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Given that it’s based on a pioneering work of science fiction, there can be little surprise that John Carter feels like a hodgepodge of any number of familiar elements, some of which were no doubt borrowed by others from Edgar Rice Burroughs and brought full circle here. This Disney extravaganza is a rather charming pastiche, if perhaps not one with sufficient excitement and razzle-dazzle to justify the reported $250 million production budget. Neither classic nor fiasco, the film will likely delight sci-fi geeks most of all, but there’s enough here for general Disney audiences as well to generate solid box office worldwide.
If Avatar had never existed, it’s possible that John Carter would have seemed like more of a genre breakthrough, given the premise of a distant planet penetrated by an Earthling who begins an interplanetary romance and is ultimately accepted into the alien culture (Mars here even has a huge arboreal structure at the heart of things). But echoes resonate from many other sources as well: What came first, the Jedi of Star Wars or the Jeddak leaders here? Was Taylor Kitsch‘s buff loincloth look inspired by how good Charlton Heston looked similarly attired in Planet of the Apes? Doesn’t John Carter’s background consist of one part Outlaw Josey Wales and one part Indiana Jones? And doesn’t the specter of the ancient Greeks noticeably hover over the everlasting battles being fought among the various neighbors?
The Princess of Mars, the first work by Burroughs ever published, began being serialized in 1912 and was issued as a novel six years later. Neatly, the author has been brought onstage here in an 1881 framing device, as the young nephew of the just-deceased adventurer John Carter who has been called to New York City to be shown a journal the dead man has intended for Edgar’s eyes only.
As in Burroughs’ story, Carter is a Confederate soldier drawn west after the Civil War by the lure of gold. But no sooner does he find it than he happens upon a cave massively feared by the Indians, one which serves as a portal to a place that looks very much like the American West but is, in fact, the desert-like Barsoom, that fourth planet in the solar system that has often been fantasized about as a possible home to some form of life.
The first species Carter encounters when he awakens are just-hatching critters that grow up to become Tharks: thin, tusked, six-limbed, greenish-skinned creatures that are quite jumpy about being in year one thousand of their struggle with the nasties from Zodanga, whose arrogant prince, Sab Than (Dominic West), has just acquired a new, lethal amulet. The Zodangans hover about aboard giant airborne craft that look like Star Wars by way of Baron von Munchausen and are accompanied by three holy men, most notably the all-knowing and shape-shifting Matai Shang (Mark Strong).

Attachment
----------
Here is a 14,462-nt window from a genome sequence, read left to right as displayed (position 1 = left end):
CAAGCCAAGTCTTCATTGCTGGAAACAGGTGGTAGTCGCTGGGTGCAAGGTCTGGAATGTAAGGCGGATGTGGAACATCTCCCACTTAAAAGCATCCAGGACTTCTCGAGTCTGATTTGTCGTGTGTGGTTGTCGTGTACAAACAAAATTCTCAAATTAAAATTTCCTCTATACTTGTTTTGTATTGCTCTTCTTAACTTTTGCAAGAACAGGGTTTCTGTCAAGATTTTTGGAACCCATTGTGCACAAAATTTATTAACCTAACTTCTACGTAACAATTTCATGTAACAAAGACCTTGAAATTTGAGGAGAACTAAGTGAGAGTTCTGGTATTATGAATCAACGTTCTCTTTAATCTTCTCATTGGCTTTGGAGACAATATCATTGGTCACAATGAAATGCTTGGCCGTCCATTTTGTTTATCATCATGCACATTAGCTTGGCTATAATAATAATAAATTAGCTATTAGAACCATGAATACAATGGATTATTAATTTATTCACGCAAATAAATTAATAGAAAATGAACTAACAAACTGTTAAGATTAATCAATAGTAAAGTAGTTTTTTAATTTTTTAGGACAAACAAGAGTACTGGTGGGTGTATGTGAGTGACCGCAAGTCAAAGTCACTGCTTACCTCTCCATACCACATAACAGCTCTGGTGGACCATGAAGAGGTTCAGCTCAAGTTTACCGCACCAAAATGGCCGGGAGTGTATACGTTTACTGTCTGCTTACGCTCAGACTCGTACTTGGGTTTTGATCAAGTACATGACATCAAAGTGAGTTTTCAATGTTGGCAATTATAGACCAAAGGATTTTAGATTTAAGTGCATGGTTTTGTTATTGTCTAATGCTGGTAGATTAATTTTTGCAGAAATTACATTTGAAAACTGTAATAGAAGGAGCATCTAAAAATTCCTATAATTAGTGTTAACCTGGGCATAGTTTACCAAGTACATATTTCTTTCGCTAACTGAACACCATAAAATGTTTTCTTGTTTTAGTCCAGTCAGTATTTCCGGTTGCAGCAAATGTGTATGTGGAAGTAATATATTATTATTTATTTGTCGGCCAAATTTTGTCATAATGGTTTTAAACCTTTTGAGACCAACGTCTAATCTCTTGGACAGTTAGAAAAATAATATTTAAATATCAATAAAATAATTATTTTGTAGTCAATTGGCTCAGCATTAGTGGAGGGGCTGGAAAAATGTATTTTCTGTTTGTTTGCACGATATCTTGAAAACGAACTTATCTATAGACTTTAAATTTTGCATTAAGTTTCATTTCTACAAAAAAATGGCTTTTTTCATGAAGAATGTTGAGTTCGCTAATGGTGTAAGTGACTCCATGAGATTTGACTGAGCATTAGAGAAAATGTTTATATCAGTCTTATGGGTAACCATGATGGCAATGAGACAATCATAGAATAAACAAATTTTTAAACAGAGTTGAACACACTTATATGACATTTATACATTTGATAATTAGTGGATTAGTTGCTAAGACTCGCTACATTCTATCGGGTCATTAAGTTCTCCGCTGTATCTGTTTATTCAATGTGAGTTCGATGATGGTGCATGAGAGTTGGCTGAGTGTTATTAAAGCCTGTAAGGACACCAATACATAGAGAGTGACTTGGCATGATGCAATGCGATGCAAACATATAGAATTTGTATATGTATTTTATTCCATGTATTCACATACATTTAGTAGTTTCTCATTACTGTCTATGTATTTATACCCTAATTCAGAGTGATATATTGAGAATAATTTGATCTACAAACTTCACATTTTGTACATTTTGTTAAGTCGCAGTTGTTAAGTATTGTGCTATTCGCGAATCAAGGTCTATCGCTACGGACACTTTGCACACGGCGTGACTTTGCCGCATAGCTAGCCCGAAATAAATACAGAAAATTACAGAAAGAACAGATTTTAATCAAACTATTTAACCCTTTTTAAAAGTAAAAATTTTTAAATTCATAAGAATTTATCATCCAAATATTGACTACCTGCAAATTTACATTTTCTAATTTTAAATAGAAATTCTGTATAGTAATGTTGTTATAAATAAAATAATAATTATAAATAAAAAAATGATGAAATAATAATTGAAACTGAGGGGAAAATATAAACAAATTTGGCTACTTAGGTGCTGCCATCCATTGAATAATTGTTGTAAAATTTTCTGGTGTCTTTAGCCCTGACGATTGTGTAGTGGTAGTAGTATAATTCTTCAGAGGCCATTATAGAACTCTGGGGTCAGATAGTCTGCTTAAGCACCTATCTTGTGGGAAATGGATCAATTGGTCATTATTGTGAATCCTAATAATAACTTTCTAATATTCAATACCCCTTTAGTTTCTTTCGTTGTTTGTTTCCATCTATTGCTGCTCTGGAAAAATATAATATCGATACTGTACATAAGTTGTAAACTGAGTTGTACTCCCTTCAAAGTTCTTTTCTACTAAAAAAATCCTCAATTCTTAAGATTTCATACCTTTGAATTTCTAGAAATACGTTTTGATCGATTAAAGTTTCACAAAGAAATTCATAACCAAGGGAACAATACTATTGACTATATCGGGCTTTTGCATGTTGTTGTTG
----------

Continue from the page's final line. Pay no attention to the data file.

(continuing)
Even though they’re allied with the aristocrats of Helium — whose elite, including the Jeddak (Ciaran Hinds) and his daughter Princess Dejah Thoris (Lynn Collins), are kitted out with British accents, chintzy costumes and the occasional bad wig reminiscent of a 1950s Ray Harryhausen adventure — the poor Tharks desperately need more help if they hope to survive. When they see how Carter can leap tall rocks in a single bound, by virtue of the thin atmospheric conditions, they decide he’s their man.
It would take repeated viewings to determine how many times Carter is captured and then escapes in the story line devised by screenwriters Andrew Stanton, Mark Andrews and Michael Chabon. More a series of incidents than a gracefully composed drama of rhythmic arcs and elegantly defined acts, the film finally settles its principal attention on the dilemma of Princess Dejah, whose high-minded scientific orientation (reminiscent of that of Rachel Weisz‘s Hypatia in Agora) contributes to her disinclination to play obedient daughter and marry the venal Sab Than for political reasons, as her father requests. With Kitsch and Collins having shared a previous life together in X-Men Origins: Wolverine, their characters here bask in the sight of two moons as they compare notes on the structure of the solar system and, in an appealingly unconventional, unsentimental way, get together.
Stanton, who directed Finding Nemo and WALL-E, co-directed A Bug’s Life and had a hand in writing all three Toy Story features, here follows Brad Bird by three months in moving from Pixar animated eminence to live-action fare. Although the result is quite a mishmash, dramatic coherence prevails over visual flair; the colors, skin tones, image sharpness and cohesion of diverse pictorial elements are less than stellar, though the 3D is effective, with comparatively little brightness sacrificed by donning glasses. (The film was reviewed in Imax 3D.) For a Pixar graduate piece, humor is notably lacking.
Long-haired, bearded and skimpily clad through most of it, Kitsch fills the action-hero bill, neither more nor less. With raven-black hair framing lagoon-blue eyes, Collins, who was an arrestingly unconventional Portia in The Merchant of Venice with Al Pacino eight years ago, also was a far from predictable Hollywood-style choice here, so sharply does she attack a standard-issue part. In support, Strong and James Purefoy, the latter as a lightly impudent factotum from Helium, supply the most color.
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